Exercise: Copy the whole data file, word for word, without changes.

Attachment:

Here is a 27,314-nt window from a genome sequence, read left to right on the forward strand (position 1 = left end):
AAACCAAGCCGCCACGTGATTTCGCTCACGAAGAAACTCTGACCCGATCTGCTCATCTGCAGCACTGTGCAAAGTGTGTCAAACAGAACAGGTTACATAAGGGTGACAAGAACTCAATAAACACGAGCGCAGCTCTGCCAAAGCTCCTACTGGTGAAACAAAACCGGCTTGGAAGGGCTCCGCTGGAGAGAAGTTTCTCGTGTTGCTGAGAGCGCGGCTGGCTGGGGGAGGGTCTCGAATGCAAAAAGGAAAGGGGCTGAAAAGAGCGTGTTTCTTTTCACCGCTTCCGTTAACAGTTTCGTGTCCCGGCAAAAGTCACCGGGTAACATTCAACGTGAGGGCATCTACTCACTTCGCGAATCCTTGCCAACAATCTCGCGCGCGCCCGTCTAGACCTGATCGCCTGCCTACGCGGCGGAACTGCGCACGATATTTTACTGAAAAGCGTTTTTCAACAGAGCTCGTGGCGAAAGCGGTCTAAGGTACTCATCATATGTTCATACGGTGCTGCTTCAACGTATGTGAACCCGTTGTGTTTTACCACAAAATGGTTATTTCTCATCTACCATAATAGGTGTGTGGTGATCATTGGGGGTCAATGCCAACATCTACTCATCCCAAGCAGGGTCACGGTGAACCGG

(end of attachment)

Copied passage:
Here is a 27,314-nt window from a genome sequence, read left to right on the forward strand (position 1 = left end):
AAACCAAGCCGCCACGTGATTTCGCTCACGAAGAAACTCTGACCCGATCTGCTCATCTGCAGCACTGTGCAAAGTGTGTCAAACAGAACAGGTTACATAAGGGTGACAAGAACTCAATAAACACGAGCGCAGCTCTGCCAAAGCTCCTACTGGTGAAACAAAACCGGCTTGGAAGGGCTCCGCTGGAGAGAAGTTTCTCGTGTTGCTGAGAGCGCGGCTGGCTGGGGGAGGGTCTCGAATGCAAAAAGGAAAGGGGCTGAAAAGAGCGTGTTTCTTTTCACCGCTTCCGTTAACAGTTTCGTGTCCCGGCAAAAGTCACCGGGTAACATTCAACGTGAGGGCATCTACTCACTTCGCGAATCCTTGCCAACAATCTCGCGCGCGCCCGTCTAGACCTGATCGCCTGCCTACGCGGCGGAACTGCGCACGATATTTTACTGAAAAGCGTTTTTCAACAGAGCTCGTGGCGAAAGCGGTCTAAGGTACTCATCATATGTTCATACGGTGCTGCTTCAACGTATGTGAACCCGTTGTGTTTTACCACAAAATGGTTATTTCTCATCTACCATAATAGGTGTGTGGTGATCATTGGGGGTCAATGCCAACATCTACTCATCCCAAGCAGGGTCACGGTGAACCGG